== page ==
Life-stage was noted by seven of ten managers as a reason for turnover. It is well known that dietetics is a female dominated profession and many RDs are in the “the time of their lives that they want to start a family” (P04). Employees will also leave their positions “because their family is moving” (P05) or “their husband gets transferred” (P07). Retirement was also considered an unavoidable reason for turnover. In some instances the health authority can be blindsided by how much a retiring RD actually did: e.g., “when they were trying to package her responsibilities they didn’t even know all the jobs she did and some didn’t get done and there was risk” (P06).

Geography, or the location of the RD position, was another factor contributing to turnover. In some health authorities, many new hires were making a move to a more rural part of Canada where they may feel isolated. If “people are here without any family or any of their friends, sometimes that is kind of the issue of why they moved away” (P03). In other cases, it may be that the geographical coverage area is too large:

When you give a dietitian too much space to try and cover it is hard for them to make meaningful connections in all of those communities …” and “until you have someone who actually wants to be in that community, who is from that community, who’s got a partner that lives in that community [laughs] … you have lots of turnover in that community.” (P07).

Consequences of turnover

Burnout and high workload were identified not only as triggers, but also as consequences of turnover. All ten managers indicated that burnout and high workload related to turnover impacted their own workload and job quality, while nine identified similar effects on remaining team members (including RDs). A common sentiment was that managers were “constantly recruiting new staff” (P01). Recruitment and hiring were “quite a process … from getting approvals and getting job postings to interviewing” (P02), training and orientation.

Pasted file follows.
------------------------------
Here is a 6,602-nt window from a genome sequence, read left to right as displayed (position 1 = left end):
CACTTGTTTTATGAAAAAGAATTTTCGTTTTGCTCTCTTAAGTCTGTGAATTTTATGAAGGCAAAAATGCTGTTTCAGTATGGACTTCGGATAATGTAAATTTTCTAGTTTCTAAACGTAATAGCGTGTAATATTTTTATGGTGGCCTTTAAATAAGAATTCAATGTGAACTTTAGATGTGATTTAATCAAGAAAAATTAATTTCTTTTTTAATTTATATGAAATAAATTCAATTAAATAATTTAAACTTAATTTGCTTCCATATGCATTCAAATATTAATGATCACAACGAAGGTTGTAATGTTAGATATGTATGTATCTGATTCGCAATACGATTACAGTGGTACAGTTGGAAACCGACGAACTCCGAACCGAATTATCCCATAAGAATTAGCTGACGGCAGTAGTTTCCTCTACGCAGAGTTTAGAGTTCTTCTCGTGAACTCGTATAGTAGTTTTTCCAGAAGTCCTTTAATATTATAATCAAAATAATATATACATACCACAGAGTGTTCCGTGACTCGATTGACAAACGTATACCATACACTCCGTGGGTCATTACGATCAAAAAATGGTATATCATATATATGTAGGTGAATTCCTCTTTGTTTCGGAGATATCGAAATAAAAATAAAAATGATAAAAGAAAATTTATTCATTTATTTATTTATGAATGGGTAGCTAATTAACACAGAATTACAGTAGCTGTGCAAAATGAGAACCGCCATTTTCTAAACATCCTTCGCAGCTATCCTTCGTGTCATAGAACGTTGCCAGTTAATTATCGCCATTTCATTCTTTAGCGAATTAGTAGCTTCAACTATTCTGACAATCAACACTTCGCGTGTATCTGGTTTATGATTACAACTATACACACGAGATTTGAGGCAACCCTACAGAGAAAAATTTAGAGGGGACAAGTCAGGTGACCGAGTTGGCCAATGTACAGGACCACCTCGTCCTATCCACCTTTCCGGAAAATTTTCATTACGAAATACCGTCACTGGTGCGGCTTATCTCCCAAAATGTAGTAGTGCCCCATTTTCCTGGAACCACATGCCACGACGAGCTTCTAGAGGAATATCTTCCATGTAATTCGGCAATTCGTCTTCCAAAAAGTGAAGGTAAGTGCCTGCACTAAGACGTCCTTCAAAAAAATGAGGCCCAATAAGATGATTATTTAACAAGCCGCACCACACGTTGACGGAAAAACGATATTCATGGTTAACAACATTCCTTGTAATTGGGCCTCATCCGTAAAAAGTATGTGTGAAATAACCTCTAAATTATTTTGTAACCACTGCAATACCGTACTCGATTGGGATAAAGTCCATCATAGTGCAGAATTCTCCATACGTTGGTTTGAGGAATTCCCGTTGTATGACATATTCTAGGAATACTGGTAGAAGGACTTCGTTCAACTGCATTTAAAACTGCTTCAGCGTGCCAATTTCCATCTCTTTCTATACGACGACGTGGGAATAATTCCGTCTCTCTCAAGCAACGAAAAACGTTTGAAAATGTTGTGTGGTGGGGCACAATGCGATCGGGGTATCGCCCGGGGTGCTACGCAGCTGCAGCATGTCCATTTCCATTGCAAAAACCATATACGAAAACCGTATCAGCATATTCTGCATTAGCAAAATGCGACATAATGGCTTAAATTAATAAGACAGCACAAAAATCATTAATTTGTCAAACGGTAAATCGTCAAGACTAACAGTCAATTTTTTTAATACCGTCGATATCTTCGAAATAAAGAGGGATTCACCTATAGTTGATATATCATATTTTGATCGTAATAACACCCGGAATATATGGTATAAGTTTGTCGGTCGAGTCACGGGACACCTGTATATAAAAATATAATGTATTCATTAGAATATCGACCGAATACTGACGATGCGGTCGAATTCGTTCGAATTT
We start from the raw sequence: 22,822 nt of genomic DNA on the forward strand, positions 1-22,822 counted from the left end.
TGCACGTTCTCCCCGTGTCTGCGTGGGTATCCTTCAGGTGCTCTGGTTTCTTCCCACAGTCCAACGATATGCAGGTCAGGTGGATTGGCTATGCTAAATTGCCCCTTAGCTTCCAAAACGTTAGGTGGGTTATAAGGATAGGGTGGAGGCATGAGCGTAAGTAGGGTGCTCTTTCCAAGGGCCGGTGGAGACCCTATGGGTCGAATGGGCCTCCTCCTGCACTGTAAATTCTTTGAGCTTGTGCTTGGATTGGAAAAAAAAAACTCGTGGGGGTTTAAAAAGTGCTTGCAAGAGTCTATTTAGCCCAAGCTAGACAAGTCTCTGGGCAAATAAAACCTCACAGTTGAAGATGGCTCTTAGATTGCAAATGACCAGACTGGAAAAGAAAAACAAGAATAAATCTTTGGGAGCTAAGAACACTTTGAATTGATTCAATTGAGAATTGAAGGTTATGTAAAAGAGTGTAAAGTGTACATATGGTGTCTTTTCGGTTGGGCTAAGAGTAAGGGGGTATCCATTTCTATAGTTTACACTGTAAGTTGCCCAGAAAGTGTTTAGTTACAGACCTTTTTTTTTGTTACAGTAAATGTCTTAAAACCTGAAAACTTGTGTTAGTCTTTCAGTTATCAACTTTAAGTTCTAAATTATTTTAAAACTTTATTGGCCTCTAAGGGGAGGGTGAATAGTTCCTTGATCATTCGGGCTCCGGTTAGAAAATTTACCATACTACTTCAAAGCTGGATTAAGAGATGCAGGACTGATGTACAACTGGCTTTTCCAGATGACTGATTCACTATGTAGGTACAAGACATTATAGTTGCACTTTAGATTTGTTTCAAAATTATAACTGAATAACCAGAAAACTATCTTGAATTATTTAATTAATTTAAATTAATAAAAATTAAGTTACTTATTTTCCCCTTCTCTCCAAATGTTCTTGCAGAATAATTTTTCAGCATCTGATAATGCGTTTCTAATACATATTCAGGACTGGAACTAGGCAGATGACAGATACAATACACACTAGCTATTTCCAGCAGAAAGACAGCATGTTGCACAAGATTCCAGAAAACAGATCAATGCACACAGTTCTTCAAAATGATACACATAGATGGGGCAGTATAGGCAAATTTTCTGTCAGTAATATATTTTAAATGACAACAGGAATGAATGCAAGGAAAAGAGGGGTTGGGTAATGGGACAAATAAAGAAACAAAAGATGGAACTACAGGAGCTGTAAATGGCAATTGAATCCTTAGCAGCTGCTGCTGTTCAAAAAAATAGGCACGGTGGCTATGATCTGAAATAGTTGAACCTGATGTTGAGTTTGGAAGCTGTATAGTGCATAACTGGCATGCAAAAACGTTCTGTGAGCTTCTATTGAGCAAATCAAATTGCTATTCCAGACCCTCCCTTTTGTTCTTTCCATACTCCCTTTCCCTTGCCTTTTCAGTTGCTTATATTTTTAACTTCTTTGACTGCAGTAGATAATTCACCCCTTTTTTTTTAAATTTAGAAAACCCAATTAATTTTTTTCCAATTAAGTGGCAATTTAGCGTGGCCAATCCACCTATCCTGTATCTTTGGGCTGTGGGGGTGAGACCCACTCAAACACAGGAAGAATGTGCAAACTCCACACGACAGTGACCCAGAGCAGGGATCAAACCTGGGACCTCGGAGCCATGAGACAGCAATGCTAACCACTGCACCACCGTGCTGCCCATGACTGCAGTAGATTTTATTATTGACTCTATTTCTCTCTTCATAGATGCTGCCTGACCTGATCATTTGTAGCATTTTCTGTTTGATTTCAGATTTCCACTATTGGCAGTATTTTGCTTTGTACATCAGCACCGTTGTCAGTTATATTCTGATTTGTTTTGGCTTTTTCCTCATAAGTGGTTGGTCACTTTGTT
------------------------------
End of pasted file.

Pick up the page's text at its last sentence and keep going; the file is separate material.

These tasks can take “time away from actually leading practice, addressing practice issues and looking at … expanding programs, securing funding … making proposals to advocate for the profession” (P04). This can perpetuate circumstances where coverage of particular units or programs is insufficient to meet the dietetic needs of clients and patients.

Various impacts on the team were reported to result from having to pick “up the slack for people that have gone on” (P02) and/or from the increased workload associated with training new staff (P02,03,06,09,10). Staffing changes can create a “domino effect” (P09) where multiple people shift positions as a result of the first turnover event. P09 noted how the team must adapt when there is turnover and learn to “trust the new person coming in” (P09); frequent turnover can “decrease trust from the unit level in our department because we aren’t able to meet the demands of the unit” (P10).

All ten respondents identified impacts on clients and patients resulting from RD turnover. Commonly noted impacts included: delayed nutrition care (P02, 03,04,06,10), in particular delays triggered by lengthened waitlists (P03,04,06,10) and cancelled clinics (P04); prolonged hospital stays (P02,04), which may result from delayed discharge planning (P04) and/or malnutrition (P10), and; less skilled nutrition care while inexperienced RDs build experience (P07,09). These impacts were notable even when there was no gap in service as new RDs are “usually less efficient at first so there’s still fewer people getting seen or it takes longer to get to them” (P03). A risk of delaying RD-provided nutrition care, particularly in outpatient settings, was raised by P06:

when people are waiting a long time to see a dietitian … I believe that they will search out different forms of information and there is a whole pile of it that is not a very high quality in the public sphere, and I think that people may or may not engage in seeing a dietitian if they have to wait too long” (P06).